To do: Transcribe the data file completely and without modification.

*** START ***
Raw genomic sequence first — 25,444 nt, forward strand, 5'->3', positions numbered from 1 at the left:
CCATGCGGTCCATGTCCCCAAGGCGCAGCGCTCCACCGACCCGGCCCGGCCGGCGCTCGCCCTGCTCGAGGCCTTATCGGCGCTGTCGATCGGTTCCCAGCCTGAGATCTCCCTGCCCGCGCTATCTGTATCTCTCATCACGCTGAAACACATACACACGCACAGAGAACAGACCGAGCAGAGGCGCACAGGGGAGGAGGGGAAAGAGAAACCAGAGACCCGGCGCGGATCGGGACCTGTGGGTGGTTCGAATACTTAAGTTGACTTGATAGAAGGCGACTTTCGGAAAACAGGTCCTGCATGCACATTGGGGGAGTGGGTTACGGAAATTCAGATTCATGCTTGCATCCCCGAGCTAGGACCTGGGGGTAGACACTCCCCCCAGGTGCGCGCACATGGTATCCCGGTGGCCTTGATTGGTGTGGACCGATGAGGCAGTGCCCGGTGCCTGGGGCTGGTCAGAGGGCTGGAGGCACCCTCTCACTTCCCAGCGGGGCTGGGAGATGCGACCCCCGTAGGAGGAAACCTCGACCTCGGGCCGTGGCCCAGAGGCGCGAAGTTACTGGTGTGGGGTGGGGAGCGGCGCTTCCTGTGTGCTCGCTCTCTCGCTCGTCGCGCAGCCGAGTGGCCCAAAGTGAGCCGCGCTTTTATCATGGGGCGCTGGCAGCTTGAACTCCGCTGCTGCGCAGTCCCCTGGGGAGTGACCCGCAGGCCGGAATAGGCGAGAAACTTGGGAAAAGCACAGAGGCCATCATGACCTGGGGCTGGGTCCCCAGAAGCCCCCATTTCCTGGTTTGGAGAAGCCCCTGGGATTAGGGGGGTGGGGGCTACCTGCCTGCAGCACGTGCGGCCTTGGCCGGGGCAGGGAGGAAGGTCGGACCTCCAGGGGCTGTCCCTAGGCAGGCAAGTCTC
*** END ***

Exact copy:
Raw genomic sequence first — 25,444 nt, forward strand, 5'->3', positions numbered from 1 at the left:
CCATGCGGTCCATGTCCCCAAGGCGCAGCGCTCCACCGACCCGGCCCGGCCGGCGCTCGCCCTGCTCGAGGCCTTATCGGCGCTGTCGATCGGTTCCCAGCCTGAGATCTCCCTGCCCGCGCTATCTGTATCTCTCATCACGCTGAAACACATACACACGCACAGAGAACAGACCGAGCAGAGGCGCACAGGGGAGGAGGGGAAAGAGAAACCAGAGACCCGGCGCGGATCGGGACCTGTGGGTGGTTCGAATACTTAAGTTGACTTGATAGAAGGCGACTTTCGGAAAACAGGTCCTGCATGCACATTGGGGGAGTGGGTTACGGAAATTCAGATTCATGCTTGCATCCCCGAGCTAGGACCTGGGGGTAGACACTCCCCCCAGGTGCGCGCACATGGTATCCCGGTGGCCTTGATTGGTGTGGACCGATGAGGCAGTGCCCGGTGCCTGGGGCTGGTCAGAGGGCTGGAGGCACCCTCTCACTTCCCAGCGGGGCTGGGAGATGCGACCCCCGTAGGAGGAAACCTCGACCTCGGGCCGTGGCCCAGAGGCGCGAAGTTACTGGTGTGGGGTGGGGAGCGGCGCTTCCTGTGTGCTCGCTCTCTCGCTCGTCGCGCAGCCGAGTGGCCCAAAGTGAGCCGCGCTTTTATCATGGGGCGCTGGCAGCTTGAACTCCGCTGCTGCGCAGTCCCCTGGGGAGTGACCCGCAGGCCGGAATAGGCGAGAAACTTGGGAAAAGCACAGAGGCCATCATGACCTGGGGCTGGGTCCCCAGAAGCCCCCATTTCCTGGTTTGGAGAAGCCCCTGGGATTAGGGGGGTGGGGGCTACCTGCCTGCAGCACGTGCGGCCTTGGCCGGGGCAGGGAGGAAGGTCGGACCTCCAGGGGCTGTCCCTAGGCAGGCAAGTCTC